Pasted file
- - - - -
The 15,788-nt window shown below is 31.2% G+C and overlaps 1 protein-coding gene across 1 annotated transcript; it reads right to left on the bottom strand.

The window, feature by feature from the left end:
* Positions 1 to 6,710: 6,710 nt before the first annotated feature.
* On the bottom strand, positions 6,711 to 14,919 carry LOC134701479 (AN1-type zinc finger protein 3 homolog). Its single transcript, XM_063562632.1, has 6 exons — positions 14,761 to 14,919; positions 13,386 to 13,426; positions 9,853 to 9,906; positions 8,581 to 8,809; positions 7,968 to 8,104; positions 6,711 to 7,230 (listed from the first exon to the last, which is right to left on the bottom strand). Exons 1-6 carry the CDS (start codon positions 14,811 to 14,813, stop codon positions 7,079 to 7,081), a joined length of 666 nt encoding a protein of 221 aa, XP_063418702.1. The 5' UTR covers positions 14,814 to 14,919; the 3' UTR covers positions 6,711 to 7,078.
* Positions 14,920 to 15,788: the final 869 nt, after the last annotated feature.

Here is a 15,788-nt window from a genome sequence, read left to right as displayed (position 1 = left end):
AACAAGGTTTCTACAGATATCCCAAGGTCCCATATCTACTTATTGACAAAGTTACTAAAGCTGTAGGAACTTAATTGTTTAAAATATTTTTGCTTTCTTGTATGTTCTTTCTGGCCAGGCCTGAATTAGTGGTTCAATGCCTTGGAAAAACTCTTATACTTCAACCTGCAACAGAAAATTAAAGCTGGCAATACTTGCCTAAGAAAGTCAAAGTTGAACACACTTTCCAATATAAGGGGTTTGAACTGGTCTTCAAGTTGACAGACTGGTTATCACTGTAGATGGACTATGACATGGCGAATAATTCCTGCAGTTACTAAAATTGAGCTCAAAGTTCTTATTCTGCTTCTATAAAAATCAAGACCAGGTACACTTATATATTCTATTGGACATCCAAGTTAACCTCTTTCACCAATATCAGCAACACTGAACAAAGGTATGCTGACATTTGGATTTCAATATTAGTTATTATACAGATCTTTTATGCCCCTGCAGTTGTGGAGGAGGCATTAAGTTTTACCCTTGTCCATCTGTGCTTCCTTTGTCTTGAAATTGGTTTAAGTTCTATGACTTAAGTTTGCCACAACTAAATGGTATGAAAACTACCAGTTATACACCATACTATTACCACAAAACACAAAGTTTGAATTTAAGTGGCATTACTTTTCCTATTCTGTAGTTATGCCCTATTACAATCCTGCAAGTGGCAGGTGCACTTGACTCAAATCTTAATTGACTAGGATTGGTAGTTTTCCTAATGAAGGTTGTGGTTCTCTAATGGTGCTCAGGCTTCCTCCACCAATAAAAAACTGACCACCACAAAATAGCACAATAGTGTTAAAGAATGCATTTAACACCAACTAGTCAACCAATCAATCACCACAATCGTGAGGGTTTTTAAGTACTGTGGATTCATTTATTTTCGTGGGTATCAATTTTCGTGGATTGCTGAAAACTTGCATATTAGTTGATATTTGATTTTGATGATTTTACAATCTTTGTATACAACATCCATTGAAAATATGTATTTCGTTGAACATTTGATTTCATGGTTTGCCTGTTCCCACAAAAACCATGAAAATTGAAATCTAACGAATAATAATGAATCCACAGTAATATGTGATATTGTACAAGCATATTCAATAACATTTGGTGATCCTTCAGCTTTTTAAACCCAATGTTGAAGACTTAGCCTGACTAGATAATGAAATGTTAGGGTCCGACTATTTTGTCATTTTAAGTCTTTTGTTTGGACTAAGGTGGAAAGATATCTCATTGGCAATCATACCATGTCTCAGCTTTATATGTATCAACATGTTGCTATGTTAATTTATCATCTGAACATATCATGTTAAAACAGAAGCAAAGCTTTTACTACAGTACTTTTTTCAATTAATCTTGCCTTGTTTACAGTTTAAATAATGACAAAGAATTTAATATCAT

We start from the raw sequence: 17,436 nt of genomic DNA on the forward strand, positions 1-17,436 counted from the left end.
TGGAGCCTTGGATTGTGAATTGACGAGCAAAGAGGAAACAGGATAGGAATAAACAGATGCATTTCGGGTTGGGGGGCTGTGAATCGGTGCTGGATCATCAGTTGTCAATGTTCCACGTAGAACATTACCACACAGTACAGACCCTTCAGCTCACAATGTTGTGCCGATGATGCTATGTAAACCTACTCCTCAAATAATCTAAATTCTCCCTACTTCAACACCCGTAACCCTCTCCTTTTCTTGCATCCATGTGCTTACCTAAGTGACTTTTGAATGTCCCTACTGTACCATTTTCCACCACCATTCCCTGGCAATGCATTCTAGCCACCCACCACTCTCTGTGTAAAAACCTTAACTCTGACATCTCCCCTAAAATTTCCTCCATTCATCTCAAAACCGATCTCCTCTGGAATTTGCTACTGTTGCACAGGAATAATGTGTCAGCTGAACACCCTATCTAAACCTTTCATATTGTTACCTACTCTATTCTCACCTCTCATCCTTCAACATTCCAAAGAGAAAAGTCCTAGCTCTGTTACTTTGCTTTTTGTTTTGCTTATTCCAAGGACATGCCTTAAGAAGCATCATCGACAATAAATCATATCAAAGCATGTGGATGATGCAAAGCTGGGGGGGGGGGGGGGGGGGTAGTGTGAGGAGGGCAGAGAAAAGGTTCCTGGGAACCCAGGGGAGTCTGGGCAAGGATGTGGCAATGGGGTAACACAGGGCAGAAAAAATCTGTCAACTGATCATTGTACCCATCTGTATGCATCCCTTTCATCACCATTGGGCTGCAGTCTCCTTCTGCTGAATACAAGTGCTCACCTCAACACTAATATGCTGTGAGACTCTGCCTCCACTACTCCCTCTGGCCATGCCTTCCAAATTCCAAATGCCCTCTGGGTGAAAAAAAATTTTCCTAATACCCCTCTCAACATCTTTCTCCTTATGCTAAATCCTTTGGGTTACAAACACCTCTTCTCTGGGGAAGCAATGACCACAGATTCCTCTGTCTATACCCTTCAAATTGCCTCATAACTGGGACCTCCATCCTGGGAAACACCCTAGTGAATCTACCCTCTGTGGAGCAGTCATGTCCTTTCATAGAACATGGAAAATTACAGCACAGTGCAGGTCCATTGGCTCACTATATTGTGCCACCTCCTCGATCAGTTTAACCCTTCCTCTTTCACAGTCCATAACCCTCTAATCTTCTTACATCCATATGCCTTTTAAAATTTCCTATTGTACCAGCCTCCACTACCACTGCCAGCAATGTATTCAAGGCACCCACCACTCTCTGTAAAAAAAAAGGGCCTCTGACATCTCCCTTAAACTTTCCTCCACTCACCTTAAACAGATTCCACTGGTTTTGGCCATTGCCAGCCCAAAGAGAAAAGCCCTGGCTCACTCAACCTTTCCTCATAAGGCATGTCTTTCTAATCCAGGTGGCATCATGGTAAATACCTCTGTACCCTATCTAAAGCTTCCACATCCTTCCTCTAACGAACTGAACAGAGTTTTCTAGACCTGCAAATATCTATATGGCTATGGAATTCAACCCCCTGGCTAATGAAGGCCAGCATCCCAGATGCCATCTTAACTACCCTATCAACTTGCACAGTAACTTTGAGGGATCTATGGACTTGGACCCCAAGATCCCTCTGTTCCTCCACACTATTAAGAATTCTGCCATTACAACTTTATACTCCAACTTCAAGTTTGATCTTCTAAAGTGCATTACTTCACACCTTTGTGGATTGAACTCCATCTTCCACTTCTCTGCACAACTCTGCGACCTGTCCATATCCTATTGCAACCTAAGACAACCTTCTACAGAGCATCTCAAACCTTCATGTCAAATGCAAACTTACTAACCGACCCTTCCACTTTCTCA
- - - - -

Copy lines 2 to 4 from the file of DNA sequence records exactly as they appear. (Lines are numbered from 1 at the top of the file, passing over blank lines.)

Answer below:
The window, feature by feature from the left end:
* Positions 1 to 6,710: 6,710 nt before the first annotated feature.
* On the bottom strand, positions 6,711 to 14,919 carry LOC134701479 (AN1-type zinc finger protein 3 homolog). Its single transcript, XM_063562632.1, has 6 exons — positions 14,761 to 14,919; positions 13,386 to 13,426; positions 9,853 to 9,906; positions 8,581 to 8,809; positions 7,968 to 8,104; positions 6,711 to 7,230 (listed from the first exon to the last, which is right to left on the bottom strand). Exons 1-6 carry the CDS (start codon positions 14,811 to 14,813, stop codon positions 7,079 to 7,081), a joined length of 666 nt encoding a protein of 221 aa, XP_063418702.1. The 5' UTR covers positions 14,814 to 14,919; the 3' UTR covers positions 6,711 to 7,078.